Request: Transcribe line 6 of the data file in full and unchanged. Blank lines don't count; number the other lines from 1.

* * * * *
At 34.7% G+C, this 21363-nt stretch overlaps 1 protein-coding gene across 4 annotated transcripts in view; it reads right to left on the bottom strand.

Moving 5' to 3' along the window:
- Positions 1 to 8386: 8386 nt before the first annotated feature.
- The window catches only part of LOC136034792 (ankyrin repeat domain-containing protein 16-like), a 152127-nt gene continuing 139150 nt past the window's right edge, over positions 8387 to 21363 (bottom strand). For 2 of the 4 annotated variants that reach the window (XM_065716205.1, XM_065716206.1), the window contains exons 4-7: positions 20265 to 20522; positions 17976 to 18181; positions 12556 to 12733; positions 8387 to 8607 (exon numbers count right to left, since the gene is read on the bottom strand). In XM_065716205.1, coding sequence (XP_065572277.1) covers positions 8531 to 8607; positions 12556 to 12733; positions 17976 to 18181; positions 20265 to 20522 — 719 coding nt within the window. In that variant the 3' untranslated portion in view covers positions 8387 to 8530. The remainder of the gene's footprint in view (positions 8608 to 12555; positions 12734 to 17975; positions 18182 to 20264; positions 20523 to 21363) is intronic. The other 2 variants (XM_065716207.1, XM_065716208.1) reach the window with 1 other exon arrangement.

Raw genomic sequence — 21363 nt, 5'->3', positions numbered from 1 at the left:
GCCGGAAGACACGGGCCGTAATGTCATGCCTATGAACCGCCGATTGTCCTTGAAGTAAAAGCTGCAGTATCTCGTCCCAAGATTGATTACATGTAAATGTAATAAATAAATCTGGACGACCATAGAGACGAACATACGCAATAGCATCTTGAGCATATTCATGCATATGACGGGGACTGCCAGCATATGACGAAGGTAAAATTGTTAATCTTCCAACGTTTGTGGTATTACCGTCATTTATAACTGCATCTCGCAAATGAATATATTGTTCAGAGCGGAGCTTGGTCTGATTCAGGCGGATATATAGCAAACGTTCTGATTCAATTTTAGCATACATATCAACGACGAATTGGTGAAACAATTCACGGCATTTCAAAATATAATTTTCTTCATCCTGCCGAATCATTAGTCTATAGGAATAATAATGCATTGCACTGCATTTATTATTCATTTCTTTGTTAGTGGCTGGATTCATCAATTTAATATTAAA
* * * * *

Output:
GCCGGAAGACACGGGCCGTAATGTCATGCCTATGAACCGCCGATTGTCCTTGAAGTAAAAGCTGCAGTATCTCGTCCCAAGATTGATTACATGTAAATGTAATAAATAAATCTGGACGACCATAGAGACGAACATACGCAATAGCATCTTGAGCATATTCATGCATATGACGGGGACTGCCAGCATATGACGAAGGTAAAATTGTTAATCTTCCAACGTTTGTGGTATTACCGTCATTTATAACTGCATCTCGCAAATGAATATATTGTTCAGAGCGGAGCTTGGTCTGATTCAGGCGGATATATAGCAAACGTTCTGATTCAATTTTAGCATACATATCAACGACGAATTGGTGAAACAATTCACGGCATTTCAAAATATAATTTTCTTCATCCTGCCGAATCATTAGTCTATAGGAATAATAATGCATTGCACTGCATTTATTATTCATTTCTTTGTTAGTGGCTGGATTCATCAATTTAATATTAAA